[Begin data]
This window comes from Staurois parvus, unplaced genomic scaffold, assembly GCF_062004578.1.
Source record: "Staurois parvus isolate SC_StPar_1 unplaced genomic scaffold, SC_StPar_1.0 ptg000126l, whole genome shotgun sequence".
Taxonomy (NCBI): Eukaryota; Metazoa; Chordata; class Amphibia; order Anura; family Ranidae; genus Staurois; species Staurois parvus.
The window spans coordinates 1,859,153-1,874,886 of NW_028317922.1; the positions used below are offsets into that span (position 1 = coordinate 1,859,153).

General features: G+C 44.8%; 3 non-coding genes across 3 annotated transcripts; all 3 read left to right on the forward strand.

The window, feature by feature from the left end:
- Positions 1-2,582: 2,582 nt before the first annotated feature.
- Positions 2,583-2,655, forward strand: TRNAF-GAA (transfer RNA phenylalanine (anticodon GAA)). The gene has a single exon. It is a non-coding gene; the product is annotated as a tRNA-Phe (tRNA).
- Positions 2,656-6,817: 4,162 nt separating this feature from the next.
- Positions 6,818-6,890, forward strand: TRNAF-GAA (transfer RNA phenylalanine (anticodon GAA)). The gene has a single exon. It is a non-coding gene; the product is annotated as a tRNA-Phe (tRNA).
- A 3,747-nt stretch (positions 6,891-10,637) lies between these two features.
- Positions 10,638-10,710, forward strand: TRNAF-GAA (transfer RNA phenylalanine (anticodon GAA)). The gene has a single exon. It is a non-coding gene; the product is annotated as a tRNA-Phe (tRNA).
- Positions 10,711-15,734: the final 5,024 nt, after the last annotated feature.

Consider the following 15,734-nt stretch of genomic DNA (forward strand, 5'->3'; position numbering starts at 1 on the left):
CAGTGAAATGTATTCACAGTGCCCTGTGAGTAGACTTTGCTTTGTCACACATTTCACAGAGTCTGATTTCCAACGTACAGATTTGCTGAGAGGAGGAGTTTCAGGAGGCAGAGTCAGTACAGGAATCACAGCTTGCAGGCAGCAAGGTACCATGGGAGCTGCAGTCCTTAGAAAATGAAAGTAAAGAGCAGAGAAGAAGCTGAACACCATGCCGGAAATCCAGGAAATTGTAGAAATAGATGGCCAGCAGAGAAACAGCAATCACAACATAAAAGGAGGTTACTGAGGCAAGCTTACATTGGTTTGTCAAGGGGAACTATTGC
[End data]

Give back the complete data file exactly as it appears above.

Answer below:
This window comes from Staurois parvus, unplaced genomic scaffold, assembly GCF_062004578.1.
Source record: "Staurois parvus isolate SC_StPar_1 unplaced genomic scaffold, SC_StPar_1.0 ptg000126l, whole genome shotgun sequence".
Taxonomy (NCBI): Eukaryota; Metazoa; Chordata; class Amphibia; order Anura; family Ranidae; genus Staurois; species Staurois parvus.
The window spans coordinates 1,859,153-1,874,886 of NW_028317922.1; the positions used below are offsets into that span (position 1 = coordinate 1,859,153).

General features: G+C 44.8%; 3 non-coding genes across 3 annotated transcripts; all 3 read left to right on the forward strand.

The window, feature by feature from the left end:
- Positions 1-2,582: 2,582 nt before the first annotated feature.
- Positions 2,583-2,655, forward strand: TRNAF-GAA (transfer RNA phenylalanine (anticodon GAA)). The gene has a single exon. It is a non-coding gene; the product is annotated as a tRNA-Phe (tRNA).
- Positions 2,656-6,817: 4,162 nt separating this feature from the next.
- Positions 6,818-6,890, forward strand: TRNAF-GAA (transfer RNA phenylalanine (anticodon GAA)). The gene has a single exon. It is a non-coding gene; the product is annotated as a tRNA-Phe (tRNA).
- A 3,747-nt stretch (positions 6,891-10,637) lies between these two features.
- Positions 10,638-10,710, forward strand: TRNAF-GAA (transfer RNA phenylalanine (anticodon GAA)). The gene has a single exon. It is a non-coding gene; the product is annotated as a tRNA-Phe (tRNA).
- Positions 10,711-15,734: the final 5,024 nt, after the last annotated feature.

Consider the following 15,734-nt stretch of genomic DNA (forward strand, 5'->3'; position numbering starts at 1 on the left):
CAGTGAAATGTATTCACAGTGCCCTGTGAGTAGACTTTGCTTTGTCACACATTTCACAGAGTCTGATTTCCAACGTACAGATTTGCTGAGAGGAGGAGTTTCAGGAGGCAGAGTCAGTACAGGAATCACAGCTTGCAGGCAGCAAGGTACCATGGGAGCTGCAGTCCTTAGAAAATGAAAGTAAAGAGCAGAGAAGAAGCTGAACACCATGCCGGAAATCCAGGAAATTGTAGAAATAGATGGCCAGCAGAGAAACAGCAATCACAACATAAAAGGAGGTTACTGAGGCAAGCTTACATTGGTTTGTCAAGGGGAACTATTGC